Before embarking on designing security procedures a risk analysis would be required; this would require answering the following questions:
o What is the nature of the data being stored in the system?
o How will the data be used?
o Who will have access to the system?
o How much money will the organization lose if the data is lost, corrupted or stolen?Risk assessment –in this scenario we have to take account that the system is central to the business strategy and that access to the Internet requires an `open interface‘ which increases the risk of malicious intrusion and that the system would be at the core of the company‘s business:
o Identifying possible areas of risk;
o Estimating the probability of their occurrence, and
o Quantifying the impact if they should occur
o Estimating the cost of removing or minimizing the risk
This would enable decisions to be taken on each risk identified. The choices open to us are: o risk avoidance;
o risk reduction;
o risk acceptance;
o risk transfer.
and the prioritization of investment in providing counter-measures or accepting the risk would be based upon an evaluation of the costs and benefits associated with each decision.
Security issues to be considered can be covered under the headings of Confidentiality; Integrity, and Availability and continuity of service.
Confidentiality is ensuring that information is made available only to those authorized to have access to it. In this case, with a travel agent, high risk is incurred because we want to give the general public easy entry to the system and to allow them to make a booking. But we need to ensure that personal data that we capture as part of the booking or marketing process is not accessed by unauthorized users. We would also not want to make it easy for our own staff to take copies of any customer details to pass on to third parties. So access to parts of our database would be limited by password or physical identifier. Measures adopted to protect personal data must conform to national Data Protection laws.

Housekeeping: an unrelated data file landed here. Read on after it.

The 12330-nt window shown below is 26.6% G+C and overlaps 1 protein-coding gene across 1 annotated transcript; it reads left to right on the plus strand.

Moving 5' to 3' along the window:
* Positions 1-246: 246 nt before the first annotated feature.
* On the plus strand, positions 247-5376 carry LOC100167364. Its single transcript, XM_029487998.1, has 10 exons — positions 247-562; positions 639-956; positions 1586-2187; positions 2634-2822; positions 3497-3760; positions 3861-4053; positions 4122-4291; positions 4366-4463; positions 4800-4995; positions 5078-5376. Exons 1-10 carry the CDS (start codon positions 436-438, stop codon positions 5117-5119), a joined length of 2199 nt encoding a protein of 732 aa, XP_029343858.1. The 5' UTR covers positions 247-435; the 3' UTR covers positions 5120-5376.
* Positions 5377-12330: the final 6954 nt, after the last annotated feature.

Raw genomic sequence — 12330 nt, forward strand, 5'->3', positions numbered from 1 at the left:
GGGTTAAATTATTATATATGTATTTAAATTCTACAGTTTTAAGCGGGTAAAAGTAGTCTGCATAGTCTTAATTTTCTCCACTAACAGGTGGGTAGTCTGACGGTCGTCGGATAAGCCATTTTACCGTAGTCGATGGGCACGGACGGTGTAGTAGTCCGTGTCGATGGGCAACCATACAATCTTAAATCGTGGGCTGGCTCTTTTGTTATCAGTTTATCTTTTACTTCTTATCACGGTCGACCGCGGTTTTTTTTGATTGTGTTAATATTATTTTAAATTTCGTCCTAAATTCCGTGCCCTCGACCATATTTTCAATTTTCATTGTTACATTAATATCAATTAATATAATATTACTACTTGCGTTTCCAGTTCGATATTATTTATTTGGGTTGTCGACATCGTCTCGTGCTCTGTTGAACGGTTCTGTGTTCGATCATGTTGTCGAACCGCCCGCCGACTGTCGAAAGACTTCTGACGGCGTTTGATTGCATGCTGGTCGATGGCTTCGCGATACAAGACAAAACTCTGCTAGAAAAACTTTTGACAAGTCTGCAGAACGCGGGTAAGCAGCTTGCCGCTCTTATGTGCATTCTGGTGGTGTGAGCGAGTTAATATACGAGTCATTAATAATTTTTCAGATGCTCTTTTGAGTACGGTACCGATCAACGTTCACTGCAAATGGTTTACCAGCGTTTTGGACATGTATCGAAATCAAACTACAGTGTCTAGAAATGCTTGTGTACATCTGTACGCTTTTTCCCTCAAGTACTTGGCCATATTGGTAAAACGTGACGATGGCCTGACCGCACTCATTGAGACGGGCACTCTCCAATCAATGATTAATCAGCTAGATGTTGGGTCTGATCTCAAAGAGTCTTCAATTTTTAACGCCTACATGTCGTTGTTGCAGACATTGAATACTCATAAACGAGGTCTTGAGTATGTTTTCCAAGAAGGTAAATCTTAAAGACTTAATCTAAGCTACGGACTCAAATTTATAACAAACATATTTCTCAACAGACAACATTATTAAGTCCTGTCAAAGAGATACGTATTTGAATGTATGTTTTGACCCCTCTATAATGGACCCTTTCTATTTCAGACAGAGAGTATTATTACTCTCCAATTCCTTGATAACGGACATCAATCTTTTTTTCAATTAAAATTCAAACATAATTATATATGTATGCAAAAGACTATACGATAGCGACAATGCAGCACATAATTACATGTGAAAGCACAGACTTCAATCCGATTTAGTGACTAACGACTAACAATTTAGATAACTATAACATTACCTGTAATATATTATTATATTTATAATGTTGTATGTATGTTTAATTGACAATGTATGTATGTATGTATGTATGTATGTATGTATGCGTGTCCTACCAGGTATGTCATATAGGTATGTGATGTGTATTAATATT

Integrity is preserving the accuracy of the data that is held and keeping it secure from unauthorized amendment. Updating holiday availability, accurate and secure transmission and filing of payment and financial data – all need to be planned for, with the creation of updating and data validation policies, limitation of functions to certain users or terminals, creation of control totals, creation of audit trails.
Availability (continuity of service)
This means ensuring that continuity of service provision to external and internal customers is maintained. This means, starting at the design stage, looking at the areas of greatest vulnerability and least resilience, i.e. those most likely to fail. Then evaluating how best to improve the resilience within the bounds of value for money. This will involve designing some redundancy into the system by duplexing vulnerable pieces of equipment but also designing in `graceful degradation‘, the ability to continue to operate, albeit with a service of reduced functionality when there is a partial breakdown. We also need to design fallback procedures, possibly manual, in the case that this does not prove possible. Finally, we need to design in the back-up and recovery procedures. The daily copying of files and the remote storage of files and programs to effect recovery in the event of a (physical) disaster. We must not forget the need to plan to periodically test the effectiveness of these procedures.
A typical management security policy would cover the following aspects: o User awareness and education;
o Administrative controls;
o Controls over system development and maintenance
o Operations controls;
o Firewall to protect against intrusion from Internet
o Physical protection of data
o Access control to the system and data;